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Receivers dropping catchable balls.  

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Beansko82
(@beansko82)
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September 3, 2016 1:53 pm  

Today our TE and SEs dropped 5 balls that hit them right in the hands.  4 of which were sure TDs. 

These guys are all catching 9/10 in practice and during pre practice running routes against air. 

Would anyone have any drills they'd like to share that help improve concertration and securing the catch?


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mahonz
(@mahonz)
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September 3, 2016 4:36 pm  

Today our TE and SEs dropped 5 balls that hit them right in the hands.  4 of which were sure TDs. 

These guys are all catching 9/10 in practice and during pre practice running routes against air. 

Would anyone have any drills they'd like to share that help improve concertration and securing the catch?

Lots of concentration drills you can do but these are young kids.

In pre practice....have a coach popping them with a hand shield as they make the catch. Its probably them getting anxious and taking their eye off the prize.

Football first !

What is beautiful, lives forever.


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MHcoach
(@mhcoach)
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September 4, 2016 9:02 am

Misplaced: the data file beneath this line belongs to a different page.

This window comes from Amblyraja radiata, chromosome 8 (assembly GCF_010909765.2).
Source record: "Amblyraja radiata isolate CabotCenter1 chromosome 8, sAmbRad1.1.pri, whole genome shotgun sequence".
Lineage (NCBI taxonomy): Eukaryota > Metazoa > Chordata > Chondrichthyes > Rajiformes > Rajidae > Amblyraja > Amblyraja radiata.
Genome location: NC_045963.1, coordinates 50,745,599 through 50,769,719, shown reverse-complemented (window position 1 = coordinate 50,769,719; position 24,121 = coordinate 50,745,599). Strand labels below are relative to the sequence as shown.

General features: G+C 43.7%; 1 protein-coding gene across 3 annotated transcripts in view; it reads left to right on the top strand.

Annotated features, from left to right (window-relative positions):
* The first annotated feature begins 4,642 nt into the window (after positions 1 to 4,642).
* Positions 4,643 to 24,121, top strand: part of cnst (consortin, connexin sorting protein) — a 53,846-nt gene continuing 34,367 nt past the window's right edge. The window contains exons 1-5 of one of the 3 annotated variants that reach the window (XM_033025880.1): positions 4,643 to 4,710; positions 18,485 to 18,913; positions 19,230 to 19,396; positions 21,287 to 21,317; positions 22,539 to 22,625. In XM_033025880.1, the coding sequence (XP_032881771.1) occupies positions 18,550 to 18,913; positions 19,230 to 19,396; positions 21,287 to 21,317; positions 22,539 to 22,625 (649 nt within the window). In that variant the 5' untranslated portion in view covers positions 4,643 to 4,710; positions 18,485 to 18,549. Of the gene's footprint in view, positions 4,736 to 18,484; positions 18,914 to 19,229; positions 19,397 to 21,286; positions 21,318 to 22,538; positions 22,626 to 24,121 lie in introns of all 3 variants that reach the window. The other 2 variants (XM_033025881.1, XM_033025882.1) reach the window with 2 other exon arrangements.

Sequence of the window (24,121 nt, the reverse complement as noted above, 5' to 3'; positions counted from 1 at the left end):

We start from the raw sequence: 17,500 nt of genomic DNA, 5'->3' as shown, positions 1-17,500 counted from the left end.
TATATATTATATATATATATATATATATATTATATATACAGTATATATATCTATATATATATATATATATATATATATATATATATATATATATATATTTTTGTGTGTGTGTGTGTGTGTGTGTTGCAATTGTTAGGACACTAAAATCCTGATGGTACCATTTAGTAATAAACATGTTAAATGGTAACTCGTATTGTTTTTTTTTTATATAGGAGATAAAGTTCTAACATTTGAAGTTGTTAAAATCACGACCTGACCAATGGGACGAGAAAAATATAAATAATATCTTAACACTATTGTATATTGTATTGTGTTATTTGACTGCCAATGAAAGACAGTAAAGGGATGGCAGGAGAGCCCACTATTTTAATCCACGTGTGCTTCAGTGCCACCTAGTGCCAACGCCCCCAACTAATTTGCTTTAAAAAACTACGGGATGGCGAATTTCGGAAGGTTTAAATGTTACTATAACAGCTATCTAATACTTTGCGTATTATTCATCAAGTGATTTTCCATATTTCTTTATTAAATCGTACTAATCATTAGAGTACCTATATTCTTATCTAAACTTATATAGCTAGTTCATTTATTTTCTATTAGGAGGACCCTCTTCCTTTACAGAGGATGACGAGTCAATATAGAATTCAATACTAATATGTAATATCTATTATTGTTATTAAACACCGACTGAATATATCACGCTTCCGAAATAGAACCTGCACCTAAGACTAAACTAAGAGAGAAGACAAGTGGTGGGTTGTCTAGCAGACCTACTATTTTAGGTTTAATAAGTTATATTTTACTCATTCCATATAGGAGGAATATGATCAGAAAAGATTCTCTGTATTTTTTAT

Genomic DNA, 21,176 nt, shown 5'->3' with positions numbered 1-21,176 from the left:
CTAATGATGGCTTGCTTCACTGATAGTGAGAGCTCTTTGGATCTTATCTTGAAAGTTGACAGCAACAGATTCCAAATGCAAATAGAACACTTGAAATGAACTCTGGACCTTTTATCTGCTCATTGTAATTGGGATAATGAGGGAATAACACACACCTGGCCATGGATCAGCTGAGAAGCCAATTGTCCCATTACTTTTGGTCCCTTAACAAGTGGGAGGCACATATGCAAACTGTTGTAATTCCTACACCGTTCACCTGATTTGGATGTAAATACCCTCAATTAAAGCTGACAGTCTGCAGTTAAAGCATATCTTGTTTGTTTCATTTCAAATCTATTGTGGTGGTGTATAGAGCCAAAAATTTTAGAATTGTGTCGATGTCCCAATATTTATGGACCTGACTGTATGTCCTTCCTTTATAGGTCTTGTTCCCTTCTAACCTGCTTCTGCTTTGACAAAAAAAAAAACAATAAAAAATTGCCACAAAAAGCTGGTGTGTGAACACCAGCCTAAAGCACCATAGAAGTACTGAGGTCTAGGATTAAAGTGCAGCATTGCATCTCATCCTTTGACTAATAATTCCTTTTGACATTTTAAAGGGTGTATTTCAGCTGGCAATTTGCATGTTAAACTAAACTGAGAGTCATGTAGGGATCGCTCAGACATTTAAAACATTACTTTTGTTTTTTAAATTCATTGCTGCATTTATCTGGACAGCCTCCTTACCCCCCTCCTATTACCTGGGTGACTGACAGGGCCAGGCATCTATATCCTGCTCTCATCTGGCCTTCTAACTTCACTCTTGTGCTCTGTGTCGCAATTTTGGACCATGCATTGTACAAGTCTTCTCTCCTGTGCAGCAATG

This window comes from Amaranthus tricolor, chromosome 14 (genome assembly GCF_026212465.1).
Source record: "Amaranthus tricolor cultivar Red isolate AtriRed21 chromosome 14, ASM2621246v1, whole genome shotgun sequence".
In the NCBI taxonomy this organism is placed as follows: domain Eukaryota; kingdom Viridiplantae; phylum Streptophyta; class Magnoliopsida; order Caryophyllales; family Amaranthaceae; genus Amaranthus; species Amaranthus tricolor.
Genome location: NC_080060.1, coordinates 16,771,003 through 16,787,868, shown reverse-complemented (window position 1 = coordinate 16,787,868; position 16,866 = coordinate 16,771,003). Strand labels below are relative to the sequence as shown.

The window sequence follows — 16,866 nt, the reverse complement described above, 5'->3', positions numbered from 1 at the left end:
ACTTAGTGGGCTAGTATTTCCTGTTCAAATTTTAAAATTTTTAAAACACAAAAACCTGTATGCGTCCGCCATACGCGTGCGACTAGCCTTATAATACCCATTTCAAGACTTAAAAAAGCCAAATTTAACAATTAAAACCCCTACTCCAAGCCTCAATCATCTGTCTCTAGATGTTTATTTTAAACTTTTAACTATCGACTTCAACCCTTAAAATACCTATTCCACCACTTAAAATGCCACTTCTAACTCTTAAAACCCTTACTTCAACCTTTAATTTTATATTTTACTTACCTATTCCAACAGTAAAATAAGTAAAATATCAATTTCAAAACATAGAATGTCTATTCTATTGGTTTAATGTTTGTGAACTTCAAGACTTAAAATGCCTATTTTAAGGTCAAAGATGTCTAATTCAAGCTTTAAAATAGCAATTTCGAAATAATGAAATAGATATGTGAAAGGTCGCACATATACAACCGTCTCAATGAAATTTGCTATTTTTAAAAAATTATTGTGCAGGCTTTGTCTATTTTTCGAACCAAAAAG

We have been fortunate to have the best receivers in the county the last 5 years. I totally think it's because of the work our WR's Coach does.

Some of the simple things he does any youth coach can do. Instead of tennis balls he uses LAX balls. They are heavier & require more concentration. He also uses a half brick. During team walk through he is constantly going to receiver's & tossing the brick at them. They must simulate running by pumping their hands & then catching the brick.

Most young receiver's have a bad habit of poor hand positioning & catching with their body first. We work the goal post drill. A receiver places the goal post between him & his body. He pumps his hands to simulate running, we throw him the ball. He must use his hands to catch & then tuck.

Hand positioning is often where young receivers will fail. Teach them the diamond & stress catching the front point of the ball. Over the shoulder catches are made with the pinkies together. Ball bellow the waist is also pinkies together.

I know most youth teams don't have a Juggs Gun like we do, but you can drastically improve their ability to catch the ball. Adding concentration drills will help as well. Have your receivers run behind a line with hands up, ball coming between a set of hands.

I hope that helps.

Joe

"Champions behave like champions before they're champions: they have a winning standard of performance before they are winners"Bill Walsh